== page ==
Read on ...
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Introducing a new article series: Building and auto-deploying an ASP.NET Core application with EF Core 5.0

Published about a month ago

Over the past couple of weeks I have been working on a new article series on building and auto-deploying an ASP.NET Core application using ASP.NET Core 5.0, Entity Framework Core 5.0, Git, GitHub and Azure DevOps. Just this week I wrapped up the last article and the series is now done! I've published the first article in the series today, and the remaining 6 parts will come online in the coming weeks.

Read on ...
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Improving your ASP.NET Core site's e-mailing capabilities

Published 3 months ago

Many websites depend heavily on e-mail: they send account confirmation e-mails, password reset e-mails, order confirmations, back-in-stock notifications and much more. Despite its importance, I often see that sending e-mail is an overlooked area when writing well maintainable and stable code. It's also often overlooked when monitoring sites and lots of code I have seen just assumes the mail server is up and running. But problems will occur; mail servers will go down, passwords do expire or get changed without updating the web site and more.

In a preceding article you saw how to monitor your site's SMTP server using an ASP.NET Core health check. While it's great to be notified when your SMTP server is unavailable, it would be even better if your site has an alternative way to deliver the messages when the primary SMTP is not available.

In this article, I'll show you a couple of ways to improve the way you send e-mails from your ASP.NET Core applications. In particular, I'll discuss:

You'll find the full code for the article as a download at the end of this article, as well as in the Github repository for this article.

Read on ...
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Using Standard Health Checks and Building your Own in ASP.NET Core

Published 3 months ago

Being able to monitor your ASP.NET Core web applications and APIs and detect any issues early on is crucial in ensuring your sites are up and running and in a healthy state. In previous articles I talked about creating a custom health check solution for ASP.NET Framework applications and implementing ASP.NET Core health checks with standard functionality. In this article I'll show you how to add and configure some existing, open-source health checks to monitor an SMTP server and the web server's disk space (these are just examples; there are many more health checks available that you can plug in to your own web site). And if the standard health checks aren't sufficient, you can build your own; something you'll see how to do in the second part of this article.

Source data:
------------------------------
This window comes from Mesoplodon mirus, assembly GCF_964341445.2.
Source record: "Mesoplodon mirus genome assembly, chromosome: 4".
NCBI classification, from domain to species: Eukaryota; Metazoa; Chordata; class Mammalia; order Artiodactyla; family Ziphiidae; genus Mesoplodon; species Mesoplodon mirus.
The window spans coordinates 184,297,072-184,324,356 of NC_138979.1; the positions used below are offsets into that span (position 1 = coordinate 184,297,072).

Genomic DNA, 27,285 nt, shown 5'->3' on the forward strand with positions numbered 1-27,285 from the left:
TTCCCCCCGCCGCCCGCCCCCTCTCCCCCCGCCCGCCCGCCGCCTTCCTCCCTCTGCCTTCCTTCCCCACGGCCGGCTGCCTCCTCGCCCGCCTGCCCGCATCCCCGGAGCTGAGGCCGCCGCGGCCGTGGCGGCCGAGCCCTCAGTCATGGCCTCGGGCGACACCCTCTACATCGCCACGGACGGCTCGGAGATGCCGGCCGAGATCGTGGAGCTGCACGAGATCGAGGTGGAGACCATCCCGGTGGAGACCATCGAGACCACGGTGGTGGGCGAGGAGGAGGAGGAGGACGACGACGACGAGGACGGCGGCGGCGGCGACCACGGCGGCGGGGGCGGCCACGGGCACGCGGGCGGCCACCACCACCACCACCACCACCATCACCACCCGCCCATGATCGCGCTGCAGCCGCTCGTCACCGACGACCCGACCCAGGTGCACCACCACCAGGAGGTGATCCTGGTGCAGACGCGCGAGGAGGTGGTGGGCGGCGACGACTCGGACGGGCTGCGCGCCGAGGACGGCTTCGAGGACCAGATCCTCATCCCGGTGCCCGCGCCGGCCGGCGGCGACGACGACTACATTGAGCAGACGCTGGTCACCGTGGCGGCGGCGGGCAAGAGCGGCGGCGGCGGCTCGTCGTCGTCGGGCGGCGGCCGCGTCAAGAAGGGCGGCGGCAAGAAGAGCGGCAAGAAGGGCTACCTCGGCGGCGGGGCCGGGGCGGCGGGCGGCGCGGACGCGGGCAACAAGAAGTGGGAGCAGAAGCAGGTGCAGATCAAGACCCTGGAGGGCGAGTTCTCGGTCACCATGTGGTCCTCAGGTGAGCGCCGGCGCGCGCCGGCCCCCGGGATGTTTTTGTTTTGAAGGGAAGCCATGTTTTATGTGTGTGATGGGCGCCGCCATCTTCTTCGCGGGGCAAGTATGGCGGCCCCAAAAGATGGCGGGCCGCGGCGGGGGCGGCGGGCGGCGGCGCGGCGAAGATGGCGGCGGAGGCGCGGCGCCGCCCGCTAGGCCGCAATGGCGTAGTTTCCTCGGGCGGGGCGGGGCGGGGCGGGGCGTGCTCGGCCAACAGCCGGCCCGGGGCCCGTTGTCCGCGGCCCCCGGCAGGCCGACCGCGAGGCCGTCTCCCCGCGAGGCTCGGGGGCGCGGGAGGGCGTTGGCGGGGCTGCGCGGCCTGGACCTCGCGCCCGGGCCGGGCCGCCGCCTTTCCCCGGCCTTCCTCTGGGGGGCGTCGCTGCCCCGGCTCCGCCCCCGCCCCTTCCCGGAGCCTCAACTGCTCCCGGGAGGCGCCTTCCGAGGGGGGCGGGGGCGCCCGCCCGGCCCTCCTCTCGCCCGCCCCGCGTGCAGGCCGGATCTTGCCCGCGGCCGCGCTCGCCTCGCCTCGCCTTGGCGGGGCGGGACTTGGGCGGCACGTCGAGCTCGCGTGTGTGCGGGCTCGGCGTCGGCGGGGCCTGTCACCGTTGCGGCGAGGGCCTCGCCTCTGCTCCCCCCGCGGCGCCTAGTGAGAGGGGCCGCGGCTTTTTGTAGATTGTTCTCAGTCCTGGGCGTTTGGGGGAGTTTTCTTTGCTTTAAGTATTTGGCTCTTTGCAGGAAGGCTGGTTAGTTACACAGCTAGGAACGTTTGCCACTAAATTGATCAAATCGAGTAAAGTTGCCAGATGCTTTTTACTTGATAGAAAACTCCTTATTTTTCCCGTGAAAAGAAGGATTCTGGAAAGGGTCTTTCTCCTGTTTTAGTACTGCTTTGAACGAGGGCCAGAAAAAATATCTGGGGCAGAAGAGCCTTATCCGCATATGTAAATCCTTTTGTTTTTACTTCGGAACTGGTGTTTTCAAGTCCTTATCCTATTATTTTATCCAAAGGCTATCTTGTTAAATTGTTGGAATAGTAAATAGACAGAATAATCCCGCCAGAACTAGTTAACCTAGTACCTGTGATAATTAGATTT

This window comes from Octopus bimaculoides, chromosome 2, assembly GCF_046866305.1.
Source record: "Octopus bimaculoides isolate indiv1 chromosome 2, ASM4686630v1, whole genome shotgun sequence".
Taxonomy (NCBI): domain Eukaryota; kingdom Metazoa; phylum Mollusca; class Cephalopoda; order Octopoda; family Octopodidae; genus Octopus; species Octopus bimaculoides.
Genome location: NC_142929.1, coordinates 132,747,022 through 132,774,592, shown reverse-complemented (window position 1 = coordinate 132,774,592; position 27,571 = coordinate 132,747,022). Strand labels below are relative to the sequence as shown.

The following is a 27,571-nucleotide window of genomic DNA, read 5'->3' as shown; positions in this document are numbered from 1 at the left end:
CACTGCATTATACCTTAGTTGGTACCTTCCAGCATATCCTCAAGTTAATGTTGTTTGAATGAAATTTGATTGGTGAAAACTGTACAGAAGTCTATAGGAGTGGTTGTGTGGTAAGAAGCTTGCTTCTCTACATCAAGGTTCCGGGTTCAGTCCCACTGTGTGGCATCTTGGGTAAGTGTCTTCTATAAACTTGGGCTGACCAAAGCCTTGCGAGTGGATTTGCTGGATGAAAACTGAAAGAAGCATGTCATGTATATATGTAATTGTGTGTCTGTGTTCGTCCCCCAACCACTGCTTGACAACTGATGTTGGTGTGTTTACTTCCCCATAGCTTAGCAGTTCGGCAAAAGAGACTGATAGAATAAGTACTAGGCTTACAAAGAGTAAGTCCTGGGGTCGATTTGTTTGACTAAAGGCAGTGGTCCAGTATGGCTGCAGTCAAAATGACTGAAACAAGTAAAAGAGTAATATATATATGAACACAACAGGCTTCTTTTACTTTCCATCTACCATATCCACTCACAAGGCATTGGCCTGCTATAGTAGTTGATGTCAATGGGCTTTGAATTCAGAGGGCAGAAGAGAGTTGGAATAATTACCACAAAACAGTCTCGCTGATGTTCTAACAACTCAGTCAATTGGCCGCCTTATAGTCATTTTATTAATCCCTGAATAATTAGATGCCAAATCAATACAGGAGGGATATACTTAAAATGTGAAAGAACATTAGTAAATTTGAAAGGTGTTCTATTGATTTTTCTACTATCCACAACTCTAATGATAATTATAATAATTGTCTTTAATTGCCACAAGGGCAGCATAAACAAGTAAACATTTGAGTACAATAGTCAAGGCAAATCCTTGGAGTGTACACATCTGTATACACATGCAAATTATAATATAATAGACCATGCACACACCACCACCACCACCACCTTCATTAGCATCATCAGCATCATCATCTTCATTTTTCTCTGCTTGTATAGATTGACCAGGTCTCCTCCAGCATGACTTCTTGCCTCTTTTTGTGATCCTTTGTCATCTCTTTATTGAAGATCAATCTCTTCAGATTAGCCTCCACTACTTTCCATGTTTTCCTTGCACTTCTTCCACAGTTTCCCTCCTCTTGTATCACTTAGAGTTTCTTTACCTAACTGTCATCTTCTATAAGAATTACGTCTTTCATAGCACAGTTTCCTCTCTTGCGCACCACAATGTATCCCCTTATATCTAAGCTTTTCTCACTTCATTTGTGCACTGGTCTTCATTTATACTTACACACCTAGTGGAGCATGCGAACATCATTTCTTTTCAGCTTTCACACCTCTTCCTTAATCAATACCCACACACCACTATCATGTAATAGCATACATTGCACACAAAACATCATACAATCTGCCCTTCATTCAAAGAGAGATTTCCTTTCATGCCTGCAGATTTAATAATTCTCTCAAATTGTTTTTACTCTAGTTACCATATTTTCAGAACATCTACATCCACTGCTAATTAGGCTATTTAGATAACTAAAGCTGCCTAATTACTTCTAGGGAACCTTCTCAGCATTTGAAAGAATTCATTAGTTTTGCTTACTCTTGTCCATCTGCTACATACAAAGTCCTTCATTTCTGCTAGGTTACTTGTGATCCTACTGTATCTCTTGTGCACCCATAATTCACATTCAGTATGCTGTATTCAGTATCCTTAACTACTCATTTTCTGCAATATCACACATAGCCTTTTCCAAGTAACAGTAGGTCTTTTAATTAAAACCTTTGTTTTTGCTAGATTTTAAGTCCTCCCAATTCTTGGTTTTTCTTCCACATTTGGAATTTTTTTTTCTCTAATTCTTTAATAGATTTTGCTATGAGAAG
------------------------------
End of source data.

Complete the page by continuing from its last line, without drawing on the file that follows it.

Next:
Read on ...
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Unit Testing Authorization on your Controllers

Published 3 months ago

In many of my ASP.NET web applications (mostly MVC or Web APIs) I have a mix of content with endpoints that either require authentication and authorization or that can be accessed anonymously. For example I have mostly public content (such as my own web site) with a protected management (admin) section. Or I have a Web API project with many endpoints protected by authorization but with a few of them publicly available. To ensure you protect your controllers well, you have many different options. In this article I'll show you a short unit test that you can use to ensure your controllers are properly configured when using a mixed authorization scenario.

Read on ...
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Improving IntelliSense for the asp-page Tag Helper using T4 Templates

Published 3 months ago

I find ASP.NET Tag Helpers super helpful. They provide powerful features and yet use clean markup. As an example, here's a tag helper that creates a link to an action method in some controller:

<a asp-controller="Contact" asp-action="Index">Get in Touch</a>

At run-time, ASP.NET then generates the correct URL for this action method and creates an href attribute on the anchor for it:

<a href="/contact">Get in Touch</a>

Read on ...
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Implementing Health Checks in ASP.NET Core

Published 4 months ago

Being able to monitor your ASP.NET Core web applications and APIs and detect any issues early on is crucial in ensuring your sites are up and running and in a healthy state. In a previous article I talked about creating a custom health check solution for ASP.NET Framework applications. In this article I'll show you how to leverage the built-in Health Check framework along with some third-party open-source add-ons available for ASP.NET Core applications. You may want to check out the previous article to better understand health checks and why they are useful. And seeing the custom solution for the .NET Framework may have you appreciate the built-in ASP.NET Core functionality even more. And in this article I'll dive a little deeper into some existing third-party health checks that make monitoring your sites and services super easy and show you how to build your own health checks and plug them into the system.

Read on ...